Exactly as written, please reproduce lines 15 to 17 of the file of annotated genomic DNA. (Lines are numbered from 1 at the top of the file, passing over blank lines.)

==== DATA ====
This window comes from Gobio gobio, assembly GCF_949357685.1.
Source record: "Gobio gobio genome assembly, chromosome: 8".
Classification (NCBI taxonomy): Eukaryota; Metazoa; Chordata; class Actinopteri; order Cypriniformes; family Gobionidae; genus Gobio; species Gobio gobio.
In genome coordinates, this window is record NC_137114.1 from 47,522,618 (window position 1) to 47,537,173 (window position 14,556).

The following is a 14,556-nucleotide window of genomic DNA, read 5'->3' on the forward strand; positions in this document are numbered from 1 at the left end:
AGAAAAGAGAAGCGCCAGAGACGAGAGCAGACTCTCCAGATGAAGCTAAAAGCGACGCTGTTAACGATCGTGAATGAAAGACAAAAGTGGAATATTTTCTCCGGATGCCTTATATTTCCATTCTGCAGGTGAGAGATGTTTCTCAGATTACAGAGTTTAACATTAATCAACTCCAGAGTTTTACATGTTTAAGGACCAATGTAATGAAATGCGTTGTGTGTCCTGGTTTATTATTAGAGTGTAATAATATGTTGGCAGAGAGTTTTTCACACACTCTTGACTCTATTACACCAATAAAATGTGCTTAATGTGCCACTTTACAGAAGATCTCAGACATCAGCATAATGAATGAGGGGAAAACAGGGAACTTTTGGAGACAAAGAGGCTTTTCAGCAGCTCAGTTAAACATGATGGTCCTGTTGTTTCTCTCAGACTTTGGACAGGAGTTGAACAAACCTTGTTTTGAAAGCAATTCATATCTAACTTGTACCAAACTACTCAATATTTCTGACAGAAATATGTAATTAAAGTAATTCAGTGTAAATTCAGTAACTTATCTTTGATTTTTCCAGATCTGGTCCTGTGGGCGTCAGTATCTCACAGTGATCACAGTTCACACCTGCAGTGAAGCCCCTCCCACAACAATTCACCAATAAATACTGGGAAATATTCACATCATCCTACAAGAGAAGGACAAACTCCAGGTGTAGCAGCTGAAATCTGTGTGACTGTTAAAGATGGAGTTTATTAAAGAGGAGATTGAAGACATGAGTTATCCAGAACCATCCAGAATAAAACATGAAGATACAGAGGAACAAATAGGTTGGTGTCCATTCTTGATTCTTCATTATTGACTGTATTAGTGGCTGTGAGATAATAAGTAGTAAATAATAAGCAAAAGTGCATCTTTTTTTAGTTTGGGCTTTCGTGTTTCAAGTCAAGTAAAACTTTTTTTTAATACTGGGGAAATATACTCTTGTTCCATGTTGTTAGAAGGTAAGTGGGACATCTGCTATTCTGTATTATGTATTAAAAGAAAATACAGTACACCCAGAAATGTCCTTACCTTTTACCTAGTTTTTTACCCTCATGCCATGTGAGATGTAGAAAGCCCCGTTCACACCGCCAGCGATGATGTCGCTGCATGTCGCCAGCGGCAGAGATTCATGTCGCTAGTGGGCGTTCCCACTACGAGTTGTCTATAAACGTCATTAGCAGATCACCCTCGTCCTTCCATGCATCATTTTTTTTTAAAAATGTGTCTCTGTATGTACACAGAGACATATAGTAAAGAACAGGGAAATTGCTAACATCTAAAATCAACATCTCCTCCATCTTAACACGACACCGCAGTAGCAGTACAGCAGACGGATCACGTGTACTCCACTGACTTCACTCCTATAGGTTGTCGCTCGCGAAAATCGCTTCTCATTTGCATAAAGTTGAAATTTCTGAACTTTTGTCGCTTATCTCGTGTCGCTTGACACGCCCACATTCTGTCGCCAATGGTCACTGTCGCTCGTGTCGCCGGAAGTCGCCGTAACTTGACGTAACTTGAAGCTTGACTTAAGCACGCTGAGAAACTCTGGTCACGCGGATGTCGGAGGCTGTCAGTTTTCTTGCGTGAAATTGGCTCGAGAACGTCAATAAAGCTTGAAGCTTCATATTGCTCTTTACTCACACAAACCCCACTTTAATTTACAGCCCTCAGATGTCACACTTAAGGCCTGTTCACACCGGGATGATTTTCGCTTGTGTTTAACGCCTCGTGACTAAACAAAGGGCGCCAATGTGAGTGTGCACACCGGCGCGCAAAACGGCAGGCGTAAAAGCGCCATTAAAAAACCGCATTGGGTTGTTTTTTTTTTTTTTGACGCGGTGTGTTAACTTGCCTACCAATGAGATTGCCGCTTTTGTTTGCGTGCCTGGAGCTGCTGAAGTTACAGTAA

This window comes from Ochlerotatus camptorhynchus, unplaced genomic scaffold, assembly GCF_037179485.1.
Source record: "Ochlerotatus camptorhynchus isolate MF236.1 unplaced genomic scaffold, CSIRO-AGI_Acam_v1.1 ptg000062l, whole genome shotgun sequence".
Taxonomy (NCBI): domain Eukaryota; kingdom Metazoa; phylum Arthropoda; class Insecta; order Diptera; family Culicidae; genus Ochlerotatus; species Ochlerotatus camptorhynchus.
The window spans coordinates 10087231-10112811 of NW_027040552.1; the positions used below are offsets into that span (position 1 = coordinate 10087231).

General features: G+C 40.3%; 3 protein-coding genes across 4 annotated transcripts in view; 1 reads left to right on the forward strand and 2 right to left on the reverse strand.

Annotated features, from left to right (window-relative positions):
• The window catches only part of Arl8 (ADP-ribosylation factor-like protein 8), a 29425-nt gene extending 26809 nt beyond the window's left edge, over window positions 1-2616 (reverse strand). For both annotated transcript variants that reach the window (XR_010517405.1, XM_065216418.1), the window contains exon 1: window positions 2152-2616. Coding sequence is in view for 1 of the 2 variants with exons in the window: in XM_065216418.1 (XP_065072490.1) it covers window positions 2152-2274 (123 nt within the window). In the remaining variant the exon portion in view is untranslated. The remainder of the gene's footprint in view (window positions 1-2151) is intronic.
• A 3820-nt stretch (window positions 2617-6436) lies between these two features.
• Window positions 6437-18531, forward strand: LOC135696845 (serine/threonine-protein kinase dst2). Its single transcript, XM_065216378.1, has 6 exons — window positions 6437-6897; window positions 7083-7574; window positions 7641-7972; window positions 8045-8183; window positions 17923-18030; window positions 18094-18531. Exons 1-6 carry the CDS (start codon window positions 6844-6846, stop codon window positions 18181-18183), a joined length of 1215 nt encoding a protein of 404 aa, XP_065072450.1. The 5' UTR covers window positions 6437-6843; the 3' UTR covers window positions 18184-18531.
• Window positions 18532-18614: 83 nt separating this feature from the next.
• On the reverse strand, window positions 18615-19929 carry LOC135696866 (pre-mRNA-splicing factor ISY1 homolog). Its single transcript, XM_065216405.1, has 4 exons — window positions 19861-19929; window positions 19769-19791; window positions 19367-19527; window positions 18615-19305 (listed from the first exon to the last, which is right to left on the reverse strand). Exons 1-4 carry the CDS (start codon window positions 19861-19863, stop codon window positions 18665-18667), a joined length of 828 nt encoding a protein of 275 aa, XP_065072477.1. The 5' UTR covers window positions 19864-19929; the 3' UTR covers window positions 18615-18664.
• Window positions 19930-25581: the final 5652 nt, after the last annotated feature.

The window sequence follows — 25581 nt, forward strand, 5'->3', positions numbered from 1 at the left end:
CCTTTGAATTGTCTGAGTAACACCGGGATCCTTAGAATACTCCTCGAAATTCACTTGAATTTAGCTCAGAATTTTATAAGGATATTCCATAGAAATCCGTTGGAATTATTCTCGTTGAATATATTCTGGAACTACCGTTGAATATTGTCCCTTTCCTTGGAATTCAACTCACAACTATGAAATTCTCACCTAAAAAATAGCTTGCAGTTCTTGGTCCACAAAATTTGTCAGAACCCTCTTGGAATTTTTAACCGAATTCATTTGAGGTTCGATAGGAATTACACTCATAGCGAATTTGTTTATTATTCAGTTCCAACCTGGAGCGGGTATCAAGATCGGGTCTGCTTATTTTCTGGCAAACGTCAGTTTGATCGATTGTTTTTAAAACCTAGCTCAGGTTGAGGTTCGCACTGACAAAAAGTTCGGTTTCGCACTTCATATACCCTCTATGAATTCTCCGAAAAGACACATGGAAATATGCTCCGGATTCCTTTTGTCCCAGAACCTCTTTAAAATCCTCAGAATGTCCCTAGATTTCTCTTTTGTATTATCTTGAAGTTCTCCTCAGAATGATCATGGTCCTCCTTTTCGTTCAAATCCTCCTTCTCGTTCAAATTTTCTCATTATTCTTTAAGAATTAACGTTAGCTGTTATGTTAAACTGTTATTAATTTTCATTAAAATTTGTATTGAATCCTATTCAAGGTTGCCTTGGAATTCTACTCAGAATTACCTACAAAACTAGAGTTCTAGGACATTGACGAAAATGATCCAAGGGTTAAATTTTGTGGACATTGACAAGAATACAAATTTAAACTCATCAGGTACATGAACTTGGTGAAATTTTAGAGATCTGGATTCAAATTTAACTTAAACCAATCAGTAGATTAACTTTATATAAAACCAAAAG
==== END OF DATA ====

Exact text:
• Window positions 6437-18531, forward strand: LOC135696845 (serine/threonine-protein kinase dst2). Its single transcript, XM_065216378.1, has 6 exons — window positions 6437-6897; window positions 7083-7574; window positions 7641-7972; window positions 8045-8183; window positions 17923-18030; window positions 18094-18531. Exons 1-6 carry the CDS (start codon window positions 6844-6846, stop codon window positions 18181-18183), a joined length of 1215 nt encoding a protein of 404 aa, XP_065072450.1. The 5' UTR covers window positions 6437-6843; the 3' UTR covers window positions 18184-18531.
• Window positions 18532-18614: 83 nt separating this feature from the next.
• On the reverse strand, window positions 18615-19929 carry LOC135696866 (pre-mRNA-splicing factor ISY1 homolog). Its single transcript, XM_065216405.1, has 4 exons — window positions 19861-19929; window positions 19769-19791; window positions 19367-19527; window positions 18615-19305 (listed from the first exon to the last, which is right to left on the reverse strand). Exons 1-4 carry the CDS (start codon window positions 19861-19863, stop codon window positions 18665-18667), a joined length of 828 nt encoding a protein of 275 aa, XP_065072477.1. The 5' UTR covers window positions 19864-19929; the 3' UTR covers window positions 18615-18664.